immediate potential to improve existing weapons (either conventional
or nuclear), and its short-term potential to create new weapons
(either conventional or nuclear), are more than sufficient to require
the immediate attention of diplomats and arms controllers.

In this perspective, the potential long-term applications of
nanotechnology (and their foreseeable social and political
implications) should neither be downplayed nor overemphasised. Indeed,
there are potential applications such as self- replicating nano-robots
('nanobots') which may never prove to be feasible because of
fundamental physical or technical obstacles.7 But this impossibility
would not mean that the somewhat larger micro-robots of the type that
are seriously considered in military laboratories could never become a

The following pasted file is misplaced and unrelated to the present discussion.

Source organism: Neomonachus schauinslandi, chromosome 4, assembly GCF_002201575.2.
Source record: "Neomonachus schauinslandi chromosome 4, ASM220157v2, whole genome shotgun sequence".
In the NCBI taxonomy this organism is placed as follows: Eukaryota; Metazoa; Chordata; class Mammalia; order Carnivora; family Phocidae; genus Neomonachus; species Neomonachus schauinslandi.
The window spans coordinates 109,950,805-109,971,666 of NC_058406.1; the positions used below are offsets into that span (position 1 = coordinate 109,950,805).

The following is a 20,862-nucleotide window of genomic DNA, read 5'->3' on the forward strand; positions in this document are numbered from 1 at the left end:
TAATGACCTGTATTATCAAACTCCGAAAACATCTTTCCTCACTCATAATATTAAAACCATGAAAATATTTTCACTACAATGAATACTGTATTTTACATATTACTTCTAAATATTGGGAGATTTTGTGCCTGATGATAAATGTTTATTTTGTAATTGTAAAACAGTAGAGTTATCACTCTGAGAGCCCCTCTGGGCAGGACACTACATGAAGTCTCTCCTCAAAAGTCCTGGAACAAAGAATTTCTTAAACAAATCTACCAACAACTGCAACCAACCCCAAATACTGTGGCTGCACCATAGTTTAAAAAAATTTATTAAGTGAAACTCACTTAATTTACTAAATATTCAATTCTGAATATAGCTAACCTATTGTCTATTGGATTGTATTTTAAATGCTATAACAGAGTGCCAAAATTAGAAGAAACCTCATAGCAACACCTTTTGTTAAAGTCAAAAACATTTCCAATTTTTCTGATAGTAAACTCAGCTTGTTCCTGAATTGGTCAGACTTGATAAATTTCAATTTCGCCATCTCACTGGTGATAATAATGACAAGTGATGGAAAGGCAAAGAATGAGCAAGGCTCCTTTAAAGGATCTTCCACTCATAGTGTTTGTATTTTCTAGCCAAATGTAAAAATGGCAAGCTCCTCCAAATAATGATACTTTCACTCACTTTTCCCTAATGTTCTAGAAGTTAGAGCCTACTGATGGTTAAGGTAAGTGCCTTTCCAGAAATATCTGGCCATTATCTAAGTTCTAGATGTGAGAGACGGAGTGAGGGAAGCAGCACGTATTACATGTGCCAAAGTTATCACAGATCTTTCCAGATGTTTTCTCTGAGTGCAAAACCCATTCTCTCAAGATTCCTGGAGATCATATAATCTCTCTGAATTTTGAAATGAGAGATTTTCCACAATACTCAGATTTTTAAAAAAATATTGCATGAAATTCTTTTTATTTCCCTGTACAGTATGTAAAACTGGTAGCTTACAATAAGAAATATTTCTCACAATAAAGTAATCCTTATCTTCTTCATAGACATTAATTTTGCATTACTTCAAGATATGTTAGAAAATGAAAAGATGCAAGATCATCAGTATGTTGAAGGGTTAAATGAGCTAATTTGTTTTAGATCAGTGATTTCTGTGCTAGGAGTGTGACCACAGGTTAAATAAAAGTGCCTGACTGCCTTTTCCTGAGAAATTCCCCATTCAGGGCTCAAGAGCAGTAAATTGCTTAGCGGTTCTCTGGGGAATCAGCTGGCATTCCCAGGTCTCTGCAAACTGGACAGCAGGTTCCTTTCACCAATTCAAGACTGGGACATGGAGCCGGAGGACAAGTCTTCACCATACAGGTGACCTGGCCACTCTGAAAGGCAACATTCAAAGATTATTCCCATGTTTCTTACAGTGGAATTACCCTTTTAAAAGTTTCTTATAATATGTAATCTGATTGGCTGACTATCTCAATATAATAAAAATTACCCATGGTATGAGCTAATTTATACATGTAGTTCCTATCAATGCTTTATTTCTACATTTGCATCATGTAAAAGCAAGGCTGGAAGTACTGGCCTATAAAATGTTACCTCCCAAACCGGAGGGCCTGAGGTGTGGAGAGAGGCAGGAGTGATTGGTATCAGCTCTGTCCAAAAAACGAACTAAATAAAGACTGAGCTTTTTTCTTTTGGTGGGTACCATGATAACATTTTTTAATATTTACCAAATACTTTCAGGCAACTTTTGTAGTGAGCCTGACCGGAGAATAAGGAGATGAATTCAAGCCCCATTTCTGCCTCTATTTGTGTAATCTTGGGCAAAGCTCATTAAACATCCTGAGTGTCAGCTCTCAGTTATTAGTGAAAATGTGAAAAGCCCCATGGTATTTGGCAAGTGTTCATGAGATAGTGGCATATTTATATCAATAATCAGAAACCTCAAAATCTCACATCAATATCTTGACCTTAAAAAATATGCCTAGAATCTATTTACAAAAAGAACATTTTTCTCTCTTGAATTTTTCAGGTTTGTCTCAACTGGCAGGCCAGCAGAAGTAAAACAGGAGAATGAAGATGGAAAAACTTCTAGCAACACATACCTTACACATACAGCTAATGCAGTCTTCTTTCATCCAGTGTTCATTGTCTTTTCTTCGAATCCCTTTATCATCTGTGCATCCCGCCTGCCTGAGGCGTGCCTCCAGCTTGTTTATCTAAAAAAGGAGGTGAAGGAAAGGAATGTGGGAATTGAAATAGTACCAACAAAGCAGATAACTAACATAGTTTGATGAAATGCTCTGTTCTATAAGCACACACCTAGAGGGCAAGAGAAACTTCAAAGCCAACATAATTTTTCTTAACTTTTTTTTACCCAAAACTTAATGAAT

In light of these extant and potential dangers and risks, every effort
should be made not to repeat the error of the arms-control community
with regard to missile defence. For over thirty years, that community
acted on the premise that a ballistic missile defense system will
never be built because it will never be sufficiently effective - only
to be faced with a concerted attempt to construct such a system! If
some treaty is contemplated in order to control or prohibit the
development of nanotechnology, it should be drafted in such a way that
all reasonable long-term applications are covered.

Moreover, it should not be forgotten that while nanotechnology mostly
emphasises the spatial extension of matter at the scale of the
nanometer (the size of a few atoms), the time dimension of mechanical
engineering has recently reached its ultimate limit at the scale of
the femtosecond (the time taken by an electron to circle an atom). It
has thus become possible to generate bursts of energy in suitably
packaged pulses in space and time that have critical applications in
nanotechnology, and to focus pulses of particle or laser beams with
extremely short durations on a few micrometer down to a few nanometer